Reviewed – 5th February 2020
“brimming with ideas that don’t feel as though they’ve fully come together”
There’s been much discussion lately around the contradiction of Brexiteers who, fed up with foreigners in the UK, are also indignant at the suggestion Brexit may impact their ability to live abroad. This largely unexamined difference between ‘immigrants’ and ‘expats’ is at the heart of David East’s Lost Laowais.
Directed by Tian Brown-Sampson, the play follows the intertwining lives of four expats in Beijing. Julian (East) has a Cambridge degree in Oriental Studies, and is finding it difficult to admit his love of China is unrequited. Lisa (Siu-See Hung) is a British woman of Chinese heritage. She doesn’t speak Chinese, and is quickly finding the country unwelcoming to those who don’t. Robert (Joseph Wilkins), a celebrated British writer who has lived in China for more than twenty years, has learned the many reasons it can never be a real home for foreigners. Ollie (Waylon Luke Ma) is the teenage son of a diplomat, who relocates with his family every few years. All four of them are outsiders. All four of them are lonely.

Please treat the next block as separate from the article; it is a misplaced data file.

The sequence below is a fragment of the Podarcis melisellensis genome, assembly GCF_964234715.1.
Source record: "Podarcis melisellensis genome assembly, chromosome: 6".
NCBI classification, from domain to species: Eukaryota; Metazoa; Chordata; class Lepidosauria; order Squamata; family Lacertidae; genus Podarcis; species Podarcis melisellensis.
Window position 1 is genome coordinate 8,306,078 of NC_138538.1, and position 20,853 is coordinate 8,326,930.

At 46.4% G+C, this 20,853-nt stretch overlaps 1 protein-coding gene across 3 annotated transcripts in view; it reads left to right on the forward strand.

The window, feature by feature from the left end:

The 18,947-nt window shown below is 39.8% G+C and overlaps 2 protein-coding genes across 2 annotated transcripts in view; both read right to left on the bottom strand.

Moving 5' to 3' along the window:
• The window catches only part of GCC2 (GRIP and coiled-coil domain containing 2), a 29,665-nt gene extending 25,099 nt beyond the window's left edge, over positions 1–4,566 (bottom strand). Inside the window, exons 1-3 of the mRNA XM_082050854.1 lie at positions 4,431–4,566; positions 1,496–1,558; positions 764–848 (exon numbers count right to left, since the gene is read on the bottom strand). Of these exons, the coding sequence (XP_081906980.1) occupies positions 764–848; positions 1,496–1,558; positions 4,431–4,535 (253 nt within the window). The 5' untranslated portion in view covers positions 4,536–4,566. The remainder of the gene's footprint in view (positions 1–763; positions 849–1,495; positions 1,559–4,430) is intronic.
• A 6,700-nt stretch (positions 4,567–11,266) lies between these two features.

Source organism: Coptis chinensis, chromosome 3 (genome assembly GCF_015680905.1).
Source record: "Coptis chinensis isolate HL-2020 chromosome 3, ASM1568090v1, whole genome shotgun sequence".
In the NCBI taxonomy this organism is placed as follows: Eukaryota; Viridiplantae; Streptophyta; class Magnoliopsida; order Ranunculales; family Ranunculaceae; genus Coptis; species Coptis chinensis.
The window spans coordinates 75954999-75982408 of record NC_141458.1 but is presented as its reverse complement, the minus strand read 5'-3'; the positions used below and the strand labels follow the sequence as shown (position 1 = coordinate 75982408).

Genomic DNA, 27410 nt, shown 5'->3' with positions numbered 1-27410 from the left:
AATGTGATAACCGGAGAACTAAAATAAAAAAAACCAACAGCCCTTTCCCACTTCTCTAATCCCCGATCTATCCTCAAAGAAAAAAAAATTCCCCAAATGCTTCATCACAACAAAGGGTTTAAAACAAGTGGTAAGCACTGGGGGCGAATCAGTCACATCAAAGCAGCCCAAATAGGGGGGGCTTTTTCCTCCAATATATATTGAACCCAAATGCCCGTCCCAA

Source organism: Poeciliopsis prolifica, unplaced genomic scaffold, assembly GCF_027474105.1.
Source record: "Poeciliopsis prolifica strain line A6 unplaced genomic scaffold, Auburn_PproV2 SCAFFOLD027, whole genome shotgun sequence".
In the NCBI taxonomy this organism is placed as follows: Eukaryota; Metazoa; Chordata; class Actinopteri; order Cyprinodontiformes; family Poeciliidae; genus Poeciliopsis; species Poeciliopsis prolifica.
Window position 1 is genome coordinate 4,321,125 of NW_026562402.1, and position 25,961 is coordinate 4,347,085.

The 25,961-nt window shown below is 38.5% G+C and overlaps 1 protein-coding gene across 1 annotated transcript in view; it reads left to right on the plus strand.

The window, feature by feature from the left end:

Lost Laowais brings forward timely ideas about belonging and multicultural identities, but misses the mark with an uneven script and some unpolished staging. Although East faithfully portrays a pretentious Oxbridge expat, the dialogue often feels stilted. The characters’ interactions could do with smoothing. Choppy scenes broken by slightly clumsy transitions, shuffling chairs and tables in the dark, are not aided by awkward sound cues (Liam Mercer) – whether ambient noise or music – which cut off partway through both the scenes and transitions.
There’s groundwork for some intriguing material about expats as voluntary exiles, but the script doesn’t quite manage to make us care about Julian and Robert as much as we need to. The play is strongest when it focuses on Lisa’s perspective. The granddaughter of Chinese immigrants, she snaps at Julian when he suggests he’s an immigrant too. She reminds him he makes more money than his Chinese colleagues, and that he moved to Beijing because he was bored, not out of desperation for a better life. Lisa’s experience of being caught between two cultures, and feeling cut off from the country of her heritage by language especially, is more compelling than the somewhat predictable romantic storyline she’s given.
In the days following Brexit, it’s a good moment to take a hard look at British expats. This is a show brimming with ideas that don’t feel as though they’ve fully come together.
Reviewed by Addison Waite